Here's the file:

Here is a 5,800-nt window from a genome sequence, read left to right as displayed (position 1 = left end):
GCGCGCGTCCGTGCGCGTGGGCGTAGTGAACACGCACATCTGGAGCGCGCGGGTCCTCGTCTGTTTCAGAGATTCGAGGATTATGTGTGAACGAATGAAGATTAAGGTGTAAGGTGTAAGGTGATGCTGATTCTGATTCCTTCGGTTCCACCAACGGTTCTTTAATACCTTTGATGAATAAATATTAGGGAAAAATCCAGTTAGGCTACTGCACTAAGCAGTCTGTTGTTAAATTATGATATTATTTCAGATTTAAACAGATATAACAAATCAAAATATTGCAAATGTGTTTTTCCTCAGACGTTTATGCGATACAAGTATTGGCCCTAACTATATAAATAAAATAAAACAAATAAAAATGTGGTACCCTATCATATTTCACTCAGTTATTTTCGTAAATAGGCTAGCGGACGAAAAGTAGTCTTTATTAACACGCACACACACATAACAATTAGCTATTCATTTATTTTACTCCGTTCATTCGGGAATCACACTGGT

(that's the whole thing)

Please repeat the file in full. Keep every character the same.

Here is a 5,800-nt window from a genome sequence, read left to right as displayed (position 1 = left end):
GCGCGCGTCCGTGCGCGTGGGCGTAGTGAACACGCACATCTGGAGCGCGCGGGTCCTCGTCTGTTTCAGAGATTCGAGGATTATGTGTGAACGAATGAAGATTAAGGTGTAAGGTGTAAGGTGATGCTGATTCTGATTCCTTCGGTTCCACCAACGGTTCTTTAATACCTTTGATGAATAAATATTAGGGAAAAATCCAGTTAGGCTACTGCACTAAGCAGTCTGTTGTTAAATTATGATATTATTTCAGATTTAAACAGATATAACAAATCAAAATATTGCAAATGTGTTTTTCCTCAGACGTTTATGCGATACAAGTATTGGCCCTAACTATATAAATAAAATAAAACAAATAAAAATGTGGTACCCTATCATATTTCACTCAGTTATTTTCGTAAATAGGCTAGCGGACGAAAAGTAGTCTTTATTAACACGCACACACACATAACAATTAGCTATTCATTTATTTTACTCCGTTCATTCGGGAATCACACTGGT